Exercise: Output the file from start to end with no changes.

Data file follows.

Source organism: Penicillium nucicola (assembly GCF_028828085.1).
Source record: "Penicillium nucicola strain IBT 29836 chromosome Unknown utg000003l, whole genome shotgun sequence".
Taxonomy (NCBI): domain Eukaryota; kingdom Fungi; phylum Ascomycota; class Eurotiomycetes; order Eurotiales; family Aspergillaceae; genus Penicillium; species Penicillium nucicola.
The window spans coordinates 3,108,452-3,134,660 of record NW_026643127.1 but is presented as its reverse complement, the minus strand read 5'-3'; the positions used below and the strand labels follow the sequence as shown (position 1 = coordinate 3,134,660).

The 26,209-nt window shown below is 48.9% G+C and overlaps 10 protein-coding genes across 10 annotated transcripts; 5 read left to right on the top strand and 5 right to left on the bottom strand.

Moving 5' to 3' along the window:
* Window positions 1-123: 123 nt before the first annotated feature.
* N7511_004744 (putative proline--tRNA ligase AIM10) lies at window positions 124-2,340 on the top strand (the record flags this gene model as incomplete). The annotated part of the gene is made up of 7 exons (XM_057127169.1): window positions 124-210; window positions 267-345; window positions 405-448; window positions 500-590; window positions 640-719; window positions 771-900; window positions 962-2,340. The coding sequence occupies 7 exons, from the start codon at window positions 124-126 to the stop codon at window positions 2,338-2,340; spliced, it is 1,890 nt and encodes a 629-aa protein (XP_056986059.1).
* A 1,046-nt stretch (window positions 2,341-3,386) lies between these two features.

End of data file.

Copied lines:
Source organism: Penicillium nucicola (assembly GCF_028828085.1).
Source record: "Penicillium nucicola strain IBT 29836 chromosome Unknown utg000003l, whole genome shotgun sequence".
Taxonomy (NCBI): domain Eukaryota; kingdom Fungi; phylum Ascomycota; class Eurotiomycetes; order Eurotiales; family Aspergillaceae; genus Penicillium; species Penicillium nucicola.
The window spans coordinates 3,108,452-3,134,660 of record NW_026643127.1 but is presented as its reverse complement, the minus strand read 5'-3'; the positions used below and the strand labels follow the sequence as shown (position 1 = coordinate 3,134,660).

The 26,209-nt window shown below is 48.9% G+C and overlaps 10 protein-coding genes across 10 annotated transcripts; 5 read left to right on the top strand and 5 right to left on the bottom strand.

Moving 5' to 3' along the window:
* Window positions 1-123: 123 nt before the first annotated feature.
* N7511_004744 (putative proline--tRNA ligase AIM10) lies at window positions 124-2,340 on the top strand (the record flags this gene model as incomplete). The annotated part of the gene is made up of 7 exons (XM_057127169.1): window positions 124-210; window positions 267-345; window positions 405-448; window positions 500-590; window positions 640-719; window positions 771-900; window positions 962-2,340. The coding sequence occupies 7 exons, from the start codon at window positions 124-126 to the stop codon at window positions 2,338-2,340; spliced, it is 1,890 nt and encodes a 629-aa protein (XP_056986059.1).
* A 1,046-nt stretch (window positions 2,341-3,386) lies between these two features.